6. 6. Borro M, Gentile G, Stigliano A, Misiti S, Toscano V, et al. (2007) Proteomic analysis of peripheral T lymphocytes, suitable circulating biosensors of strictly related diseases. Clin Exp Immunol 150: 494–501.
  7. 7. Aguilera O, Fraga MF, Ballestar E, Paz MF, Herranz M, et al. (2006) Epigenetic inactivation of the Wnt antagonist DICKKOPF-1 (DKK-1) gene in human colorectal cancer. Oncogene 25: 4116–4121.
  8. 8. Jansen E, Laven JS, Dommerholt HB, Polman J, van Rijt C, et al. (2004) Abnormal gene expression profiles in human ovaries from polycystic ovary syndrome patients. Mol Endocrinol 18: 3050–3063.
  9. 9. Jee S, Hwang D, Seo S, Kim Y, Kim C, et al. (2007) Microarray analysis of insulin-regulated gene expression in the liver: the use of transgenic mice co-expressing insulin-siRNA and human IDE as an animal model. Int J Mol Med 20: 829–835.
  10. 10. Urbanek M, Legro RS, Driscoll DA, Azziz R, Erhmann D, et al. (1999) Thirty-seven candidate genes for polycystic ovary syndrome: strongest evidence for linkage is with follistatin. Proc Natl Acad Science USA 96: 8573–8578.
  11. 11. Zawadzki J, Dunaif A (1992) Diagnostic criteria for polycystic ovary syndrome: towards a rational approach. In: Dunaif A, Givens JR, Haseltine FP, Merriam GR, editors. Polycystic Ovary Syndrome. Boston: Blackwell Scientific. pp. 377–384.
  12. 12. Azziz R, Woods KS, Reyna R, Key TJ, Knochenhauer ES, et al. (2004) The prevalence and features of the polycystic ovary syndrome in an unselected population. J Clin Endocrinol Metab 89: 2745–2749.
  13. 13. Legro RS, Driscoll D, Strauss JF, Fox J, Dunaif A (1998) Evidence for a genetic basis for hyperandrogenemia in polycystic ovary syndrome. Proc Natl Acad Sci U S A 95: 14956–14960.
  14. 14. Simon JA, Lin F, Hulley SB, Blanche PJ, Waters D, et al. (2006) Phenotypic predictors of response to simvastatin therapy among African-Americans and Caucasians: the Cholesterol and Pharmacogenetics (CAP) Study. Am J Cardiol 97: 843–850.
  15. 15. Barrett JC, Fry B, Maller J, Daly MJ (2005) Haploview: analysis and visualization of LD and haplotype maps. Bioinformatics 21: 263–265.
  16. 16. Jones MR, Italiano L, Wilson SG, Mullin BH, Mead R, et al. (2006) Polymorphism in HSD17B6 is associated with key features of polycystic ovary syndrome. Fertil Steril 86: 1438–1446.
  17. 17. Ke L, Che YN, Cao YX, Wu XK, Hu YL, et al. (2010) Polymorphisms of the HSD17B6 and HSD17B5 genes in Chinese women with polycystic ovary syndrome. J Womens Health (Larchmt) 19: 2227–2232.
  18. 18. Jones MR, Mathur R, Cui J, Guo X, Azziz R, et al. (2009) Independent confirmation of association between metabolic phenotypes of polycystic ovary syndrome and variation in the type 6 17beta-hydroxysteroid dehydrogenase gene. J Clin Endocrinol Metab 94: 5034–5038.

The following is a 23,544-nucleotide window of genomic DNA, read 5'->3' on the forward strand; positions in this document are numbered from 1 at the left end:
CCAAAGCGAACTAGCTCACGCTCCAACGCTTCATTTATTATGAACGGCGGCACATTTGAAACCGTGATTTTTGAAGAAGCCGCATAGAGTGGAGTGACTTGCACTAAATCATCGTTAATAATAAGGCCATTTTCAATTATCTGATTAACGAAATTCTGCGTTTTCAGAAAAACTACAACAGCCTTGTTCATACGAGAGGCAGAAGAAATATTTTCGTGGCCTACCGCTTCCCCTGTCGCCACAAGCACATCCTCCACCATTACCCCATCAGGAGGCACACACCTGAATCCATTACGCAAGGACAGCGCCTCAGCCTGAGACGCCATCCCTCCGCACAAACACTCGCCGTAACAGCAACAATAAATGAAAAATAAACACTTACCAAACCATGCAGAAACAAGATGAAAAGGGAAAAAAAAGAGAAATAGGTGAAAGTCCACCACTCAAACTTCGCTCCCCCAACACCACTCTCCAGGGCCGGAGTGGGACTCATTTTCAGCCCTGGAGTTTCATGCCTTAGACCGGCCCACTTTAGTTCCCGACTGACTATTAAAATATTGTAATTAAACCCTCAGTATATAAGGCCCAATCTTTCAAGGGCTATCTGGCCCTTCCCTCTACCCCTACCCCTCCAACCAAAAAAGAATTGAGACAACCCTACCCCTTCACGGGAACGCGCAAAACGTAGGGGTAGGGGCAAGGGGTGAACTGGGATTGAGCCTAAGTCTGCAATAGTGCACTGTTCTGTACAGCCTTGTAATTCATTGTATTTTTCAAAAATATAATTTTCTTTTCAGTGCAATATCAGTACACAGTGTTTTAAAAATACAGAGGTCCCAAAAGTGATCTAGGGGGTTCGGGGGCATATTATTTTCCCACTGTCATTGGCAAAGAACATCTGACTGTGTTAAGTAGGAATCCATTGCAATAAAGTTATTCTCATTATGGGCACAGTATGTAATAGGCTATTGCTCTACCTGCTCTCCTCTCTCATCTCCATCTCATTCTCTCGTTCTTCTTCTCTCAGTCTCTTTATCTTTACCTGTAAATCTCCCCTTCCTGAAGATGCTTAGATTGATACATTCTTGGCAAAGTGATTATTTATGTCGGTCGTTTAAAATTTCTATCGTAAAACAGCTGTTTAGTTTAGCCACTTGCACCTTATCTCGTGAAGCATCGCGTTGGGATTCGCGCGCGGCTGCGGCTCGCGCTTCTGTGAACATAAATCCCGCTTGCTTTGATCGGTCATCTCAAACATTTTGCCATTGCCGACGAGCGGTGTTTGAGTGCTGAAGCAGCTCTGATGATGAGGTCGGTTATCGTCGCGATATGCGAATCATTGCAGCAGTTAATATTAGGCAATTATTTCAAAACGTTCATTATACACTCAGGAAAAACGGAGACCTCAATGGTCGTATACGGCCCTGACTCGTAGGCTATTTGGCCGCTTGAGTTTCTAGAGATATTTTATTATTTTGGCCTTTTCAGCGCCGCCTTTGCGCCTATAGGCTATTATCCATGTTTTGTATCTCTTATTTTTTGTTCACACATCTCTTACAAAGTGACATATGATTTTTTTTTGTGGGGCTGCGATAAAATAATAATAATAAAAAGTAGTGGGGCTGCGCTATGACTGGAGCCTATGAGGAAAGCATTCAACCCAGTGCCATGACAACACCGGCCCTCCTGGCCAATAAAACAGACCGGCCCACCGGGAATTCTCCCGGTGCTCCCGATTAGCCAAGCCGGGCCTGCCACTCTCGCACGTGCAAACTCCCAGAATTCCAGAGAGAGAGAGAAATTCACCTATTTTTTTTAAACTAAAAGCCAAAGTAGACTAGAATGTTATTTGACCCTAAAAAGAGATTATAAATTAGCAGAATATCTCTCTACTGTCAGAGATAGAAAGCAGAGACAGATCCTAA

19. 19. Mohamed-Hussein ZA, Harun S (2009) Construction of a polycystic ovarian syndrome (PCOS) pathway based on the interactions of PCOS-related proteins retrieved from bibliomic data. Theor Biol Med Model 6: 18.
  20. 20. Dakhova O, O'Day D, Kinet N, Yucer N, Wiese M, et al. (2009) Dickkopf-like1 regulates postpubertal spermatocyte apoptosis and testosterone production. Endocrinology 150: 404–412.
  21. 21. Kwack MH, Sung YK, Chung EJ, Im SU, Ahn JS, et al. (2008) Dihydrotestosterone-inducible dickkopf 1 from balding dermal papilla cells causes apoptosis in follicular keratinocytes. J Invest Dermatol 128: 262–269.
  22. 22. Piters E, Balemans W, Nielsen TL, Andersen M, Boudin E, et al. (2010) Common genetic variation in the DKK1 gene is associated with hip axis length but not with bone mineral density and bone turnover markers in young adult men: results from the Odense Androgen Study. Calcif Tissue Int 86: 271–281.
  23. 23. Rosner W, Auchus RJ, Azziz R, Sluss PM, Raff H (2007) Position statement: Utility, limitations, and pitfalls in measuring testosterone: an Endocrine Society position statement. J Clin Endocrinol Metab 92: 405–413.
  24. 24. Legro RS, Schlaff WD, Diamond MP, Coutifaris C, Casson PR, et al. (2010) Total testosterone assays in women with polycystic ovary syndrome: precision and correlation with hirsutism. J Clin Endocrinol Metab 95: 5305–5313.
  25. 25. Prescott J, Coetzee GA (2006) Molecular chaperones throughout the life cycle of the androgen receptor. Cancer Lett 231: 12–19.